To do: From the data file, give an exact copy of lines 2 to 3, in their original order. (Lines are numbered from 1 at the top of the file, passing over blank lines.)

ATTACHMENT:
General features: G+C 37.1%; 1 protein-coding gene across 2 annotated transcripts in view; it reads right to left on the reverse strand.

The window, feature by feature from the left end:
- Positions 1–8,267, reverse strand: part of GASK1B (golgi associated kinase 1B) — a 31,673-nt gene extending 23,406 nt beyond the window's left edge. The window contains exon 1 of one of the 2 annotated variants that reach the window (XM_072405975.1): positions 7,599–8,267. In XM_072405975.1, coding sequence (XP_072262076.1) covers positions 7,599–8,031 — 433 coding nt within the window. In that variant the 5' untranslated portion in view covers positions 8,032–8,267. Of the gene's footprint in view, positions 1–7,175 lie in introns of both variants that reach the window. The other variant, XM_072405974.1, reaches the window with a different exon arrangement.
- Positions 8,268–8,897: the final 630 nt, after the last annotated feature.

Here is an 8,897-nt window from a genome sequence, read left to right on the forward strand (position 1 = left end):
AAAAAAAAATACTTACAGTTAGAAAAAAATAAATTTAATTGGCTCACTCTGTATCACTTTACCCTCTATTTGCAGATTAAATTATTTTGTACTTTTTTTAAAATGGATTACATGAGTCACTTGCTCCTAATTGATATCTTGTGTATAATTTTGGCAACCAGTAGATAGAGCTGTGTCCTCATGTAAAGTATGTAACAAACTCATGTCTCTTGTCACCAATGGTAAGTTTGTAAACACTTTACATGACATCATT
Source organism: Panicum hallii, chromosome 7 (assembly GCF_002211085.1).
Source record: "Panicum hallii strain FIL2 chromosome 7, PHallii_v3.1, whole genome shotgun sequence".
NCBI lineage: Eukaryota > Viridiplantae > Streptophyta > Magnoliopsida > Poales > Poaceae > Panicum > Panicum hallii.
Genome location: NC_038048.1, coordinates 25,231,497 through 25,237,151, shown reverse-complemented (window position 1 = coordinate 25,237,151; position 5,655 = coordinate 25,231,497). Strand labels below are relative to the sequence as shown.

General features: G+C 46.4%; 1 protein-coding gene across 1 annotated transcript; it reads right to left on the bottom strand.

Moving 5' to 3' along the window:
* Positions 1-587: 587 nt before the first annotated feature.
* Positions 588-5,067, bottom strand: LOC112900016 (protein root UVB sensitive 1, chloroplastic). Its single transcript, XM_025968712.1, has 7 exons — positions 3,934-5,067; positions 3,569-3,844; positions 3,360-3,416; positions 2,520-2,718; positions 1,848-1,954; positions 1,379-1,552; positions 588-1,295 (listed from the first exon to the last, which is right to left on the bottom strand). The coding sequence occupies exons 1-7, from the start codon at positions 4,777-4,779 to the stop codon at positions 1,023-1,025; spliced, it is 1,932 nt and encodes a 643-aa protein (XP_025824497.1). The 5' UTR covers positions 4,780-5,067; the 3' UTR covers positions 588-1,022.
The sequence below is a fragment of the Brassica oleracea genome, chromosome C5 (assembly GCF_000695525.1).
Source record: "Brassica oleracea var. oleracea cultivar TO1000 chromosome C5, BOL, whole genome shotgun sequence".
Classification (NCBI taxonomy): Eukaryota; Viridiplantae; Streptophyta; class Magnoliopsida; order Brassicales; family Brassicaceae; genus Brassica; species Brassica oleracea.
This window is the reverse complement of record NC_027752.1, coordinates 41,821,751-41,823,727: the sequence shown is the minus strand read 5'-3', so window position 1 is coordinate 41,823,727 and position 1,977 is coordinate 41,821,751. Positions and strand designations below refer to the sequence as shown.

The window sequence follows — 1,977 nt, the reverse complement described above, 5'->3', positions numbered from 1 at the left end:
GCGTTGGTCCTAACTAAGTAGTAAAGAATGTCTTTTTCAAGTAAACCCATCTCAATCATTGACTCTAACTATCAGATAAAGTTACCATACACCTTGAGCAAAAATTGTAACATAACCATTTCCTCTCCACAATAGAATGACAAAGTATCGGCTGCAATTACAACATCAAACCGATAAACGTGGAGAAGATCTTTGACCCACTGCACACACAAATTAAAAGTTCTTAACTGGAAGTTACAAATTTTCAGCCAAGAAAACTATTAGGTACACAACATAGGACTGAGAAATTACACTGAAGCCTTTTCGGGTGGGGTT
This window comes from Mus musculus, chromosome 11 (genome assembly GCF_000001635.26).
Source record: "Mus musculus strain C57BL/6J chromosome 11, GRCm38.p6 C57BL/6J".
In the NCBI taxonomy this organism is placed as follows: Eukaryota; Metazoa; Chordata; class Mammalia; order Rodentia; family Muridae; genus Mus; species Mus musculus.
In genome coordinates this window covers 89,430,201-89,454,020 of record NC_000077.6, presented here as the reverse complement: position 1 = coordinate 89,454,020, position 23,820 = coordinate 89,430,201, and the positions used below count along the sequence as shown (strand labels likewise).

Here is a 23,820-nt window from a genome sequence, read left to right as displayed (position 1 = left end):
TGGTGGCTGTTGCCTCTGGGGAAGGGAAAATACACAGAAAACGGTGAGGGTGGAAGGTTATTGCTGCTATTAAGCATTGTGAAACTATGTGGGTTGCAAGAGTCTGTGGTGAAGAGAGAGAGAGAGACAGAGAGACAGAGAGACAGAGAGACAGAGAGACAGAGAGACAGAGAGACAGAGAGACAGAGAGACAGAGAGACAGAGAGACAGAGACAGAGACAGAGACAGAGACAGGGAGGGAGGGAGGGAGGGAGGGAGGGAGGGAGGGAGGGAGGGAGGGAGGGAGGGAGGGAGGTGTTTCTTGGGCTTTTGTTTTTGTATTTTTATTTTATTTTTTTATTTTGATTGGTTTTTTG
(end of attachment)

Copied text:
The window, feature by feature from the left end:
- Positions 1–8,267, reverse strand: part of GASK1B (golgi associated kinase 1B) — a 31,673-nt gene extending 23,406 nt beyond the window's left edge. The window contains exon 1 of one of the 2 annotated variants that reach the window (XM_072405975.1): positions 7,599–8,267. In XM_072405975.1, coding sequence (XP_072262076.1) covers positions 7,599–8,031 — 433 coding nt within the window. In that variant the 5' untranslated portion in view covers positions 8,032–8,267. Of the gene's footprint in view, positions 1–7,175 lie in introns of both variants that reach the window. The other variant, XM_072405974.1, reaches the window with a different exon arrangement.